Who Will Buy?

Simon Burley’s article on USP touched on a subject I’m also concerned about. Who am I selling my game to?

My game started as a setting-free toolkit, but I’m told that toolkits are hard to market. Since I’m a consumer of games I can do some handy market research on my bookshelf (or hard drive). I reckon I’ve identified five marketing levers:

  1. Genre
  2. Setting
  3. Tools
  4. Procedures
  5. Experimental

1. Genre first

Genre tempts the player with promises of faithfully emulating their favourite milieu, while giving enough flexibility to make the world their own. Examples:

  • Wild Talents
  • Traveller
  • All Flesh Must Be Eaten

Genre emulating games are meant to get the GM (and play group) as far as the basic premise, but allow the group to build their own world. Wild Talents is clearly written with this in mind, with its axes of design for superheroic history. System often supports genre tropes, too (and if it’s a generic system, it may have been tweaked).

2. Setting / World-first

Unlike Genre, a Setting-first game has a world that is locked down with its own metaplot. A big part of negotiating that lockdown is deciding which bits of canon you’ll use and which you will ignore in favour of your own stuff. Examples include:

  • A|State
  • Call of Cthulhu
  • Over the Edge
  • Exalted
  • Book, Film and TV tie-ins such as Buffy, Smallville, Dresden Files, the Laundry, etc.

Unlike Genre games which promise a solid foundation, Settings promise a complete world to play in. That’s not really my bag, but a lot of games are marketed that way. The crossover is strong and most games exist on a line between genre emulation and setting.

I guess Genre and Setting are responsible for nearly all fiction purchases; either you’re interested in the book or film for its setting/character/situations, or you’re interested because it’s like something else you’re interested in.

That presents a slight problem for the next one:

3. Tools First

Some designers, myself included, can’t get past the system. System is interesting but it’s really a means to an end. Most games marketed on system are generic systems, like GURPS.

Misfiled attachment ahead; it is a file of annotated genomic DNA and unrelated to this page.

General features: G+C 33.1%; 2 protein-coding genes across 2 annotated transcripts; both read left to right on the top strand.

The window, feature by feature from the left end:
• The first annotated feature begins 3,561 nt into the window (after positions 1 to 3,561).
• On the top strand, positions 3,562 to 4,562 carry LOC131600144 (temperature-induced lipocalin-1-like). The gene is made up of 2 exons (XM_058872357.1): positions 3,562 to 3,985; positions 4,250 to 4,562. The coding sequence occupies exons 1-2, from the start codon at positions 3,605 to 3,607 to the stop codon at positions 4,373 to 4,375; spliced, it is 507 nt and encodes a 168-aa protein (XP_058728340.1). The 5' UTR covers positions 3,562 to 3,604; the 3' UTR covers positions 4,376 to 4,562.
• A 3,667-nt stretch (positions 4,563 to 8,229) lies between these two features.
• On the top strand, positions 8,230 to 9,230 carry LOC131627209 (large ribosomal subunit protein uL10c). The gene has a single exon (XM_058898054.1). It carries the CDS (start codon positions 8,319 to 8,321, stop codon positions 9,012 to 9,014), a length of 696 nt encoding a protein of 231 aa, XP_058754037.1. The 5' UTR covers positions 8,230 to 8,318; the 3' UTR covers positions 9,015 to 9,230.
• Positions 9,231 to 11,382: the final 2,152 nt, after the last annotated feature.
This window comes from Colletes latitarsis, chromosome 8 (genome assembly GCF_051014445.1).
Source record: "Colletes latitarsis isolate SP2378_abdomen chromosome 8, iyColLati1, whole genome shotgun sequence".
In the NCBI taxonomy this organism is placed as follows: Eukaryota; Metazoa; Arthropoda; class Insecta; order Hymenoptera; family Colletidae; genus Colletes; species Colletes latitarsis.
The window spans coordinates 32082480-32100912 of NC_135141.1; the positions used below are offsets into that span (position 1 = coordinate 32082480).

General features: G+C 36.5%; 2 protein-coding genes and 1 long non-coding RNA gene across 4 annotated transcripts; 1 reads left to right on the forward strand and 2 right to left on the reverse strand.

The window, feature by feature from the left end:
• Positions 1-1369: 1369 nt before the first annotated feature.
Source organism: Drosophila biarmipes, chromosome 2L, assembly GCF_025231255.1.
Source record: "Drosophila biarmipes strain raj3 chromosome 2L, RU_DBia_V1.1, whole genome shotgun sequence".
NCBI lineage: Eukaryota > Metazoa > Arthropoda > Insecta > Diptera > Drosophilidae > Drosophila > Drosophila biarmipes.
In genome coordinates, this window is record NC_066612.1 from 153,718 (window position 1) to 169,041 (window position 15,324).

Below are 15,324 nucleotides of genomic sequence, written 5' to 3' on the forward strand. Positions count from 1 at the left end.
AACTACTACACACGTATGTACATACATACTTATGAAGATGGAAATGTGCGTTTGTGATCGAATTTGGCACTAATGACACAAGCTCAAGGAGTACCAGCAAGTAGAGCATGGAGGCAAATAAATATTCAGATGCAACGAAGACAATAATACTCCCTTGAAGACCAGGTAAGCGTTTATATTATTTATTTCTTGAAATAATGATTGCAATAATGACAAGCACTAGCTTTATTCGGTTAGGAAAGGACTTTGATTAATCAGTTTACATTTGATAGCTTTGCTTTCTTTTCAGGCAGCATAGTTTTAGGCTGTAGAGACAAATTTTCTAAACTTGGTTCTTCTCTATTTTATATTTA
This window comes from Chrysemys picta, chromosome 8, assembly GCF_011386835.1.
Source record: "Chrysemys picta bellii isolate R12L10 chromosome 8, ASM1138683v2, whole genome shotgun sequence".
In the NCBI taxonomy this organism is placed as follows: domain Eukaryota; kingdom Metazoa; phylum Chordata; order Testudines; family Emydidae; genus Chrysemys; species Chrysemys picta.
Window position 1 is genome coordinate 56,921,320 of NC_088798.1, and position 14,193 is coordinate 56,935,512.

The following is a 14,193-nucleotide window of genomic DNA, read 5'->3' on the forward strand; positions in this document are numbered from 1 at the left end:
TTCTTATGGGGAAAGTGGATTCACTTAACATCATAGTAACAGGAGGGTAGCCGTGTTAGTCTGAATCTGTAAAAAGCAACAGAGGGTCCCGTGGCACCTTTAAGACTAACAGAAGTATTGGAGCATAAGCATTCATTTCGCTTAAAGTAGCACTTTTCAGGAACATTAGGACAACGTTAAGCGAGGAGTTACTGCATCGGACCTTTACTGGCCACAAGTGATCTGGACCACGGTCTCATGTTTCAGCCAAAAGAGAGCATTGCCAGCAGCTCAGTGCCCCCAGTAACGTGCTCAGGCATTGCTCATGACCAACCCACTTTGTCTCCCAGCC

However, GURPS isn’t just a generic system; it has the support of hundreds of supplements that you can pick and choose from and blend to make your perfect genre. So it’s really an omni-genre game; it’s sold on many genres at once. Same goes for FATE and Savage Worlds; they’re stand-alone engines but they have the backing of many supplements.

Also, a lot of Tools First games are generic by design. They’ve been built for mass appeal in a variety of situations. I’m sure that some consumers will pick one game over another similar one because it’s based on Savage Worlds and within their comfort zone.

4. Procedures First

There’s a temptation to lump these in with Tools First; but really Procedures are the antithesis of generic Tools. Indie or niche market games do well with specific procedures, e.g.

  • Lacuna
  • Hollowpoint
  • Apocalypse World
  • Don’t Rest Your Head

However arguably the Riddle of Steel falls into this category too. It claims a procedural benefit over other games, i.e. emulating medieval combat.

Procedures rarely stand alone — they’re usually the bread-and-butter of specific genre emulators (e.g. character creation is an innovation of Golden Heroes/Squadron UK).

I don’t know how easy it is to sell procedures on their own. I guess Burning Wheel is an example, being chock-full of modular sub-games. I was sold on Hollowpoint for its play procedure; but even so, it’s marketed as a heist-genre game (but it’s so much more!). On the flip side I like the *World games, but the genre of Apocalypse World put me off.

5. Experiments


p>Lacuna claims to be an experimental game. Other games have very specific “creative agendas”; sometimes clear, often veiled and only implied by system. Now is not the time to analyse such claims. Instead, let’s think about the consumer who buys such games. There is a niche in our hobby for people to learn about and enjoy new games as a creative exercise. I wonder if it’s the same itch that drives people to buy jigsaw puzzles.

The aim of this post is to discuss why people make purchasing decisions and then consider what my game needs to make it marketable. Before I wrote this, I thought of it as a Tools game, but on reflection it’s really a Procedural game. That also makes it a Genre emulator of sorts — but what genre?

I guess the answer is “city fiction”. Transmetropolitan. Sin City. Thief: the Dark Project. John Brunner. China Mieville. Armistead Maupin. I’m not sure what that means yet, but it feels like progress.

Cross Posted to the UKRP Design Collective.

3 thoughts on “Who Will Buy?

    • Yes, I was writing that near midnight… so slightly incoherent.

      Tools — provide the GM with the means to emulate complete or partial systems. They’re transferable across different games. GURPS and others are like this because they say to the GM and play group “learn this for one game, and you’ve learned it for all of them.” So part of the USP is the consistency across all games. Palladium games did this, and of course there’s d20, BRP, Savage Worlds, etc.

      Procedures on the other hand are actual processes you go through in the game. CoC’s SAN is a procedure, *World’s “make a move” is a procedure, Don’t Rest Your Head’s despair token economy is a procedure. They’re not transferable in themselves, but they’re cool and they form a cornerstone of the game.

      And of course there’s crossover — e.g. if you buy into the whole *World hacking thing then for you both the procedures and the toolkit is interesting and useful.

      Hope that makes sense.

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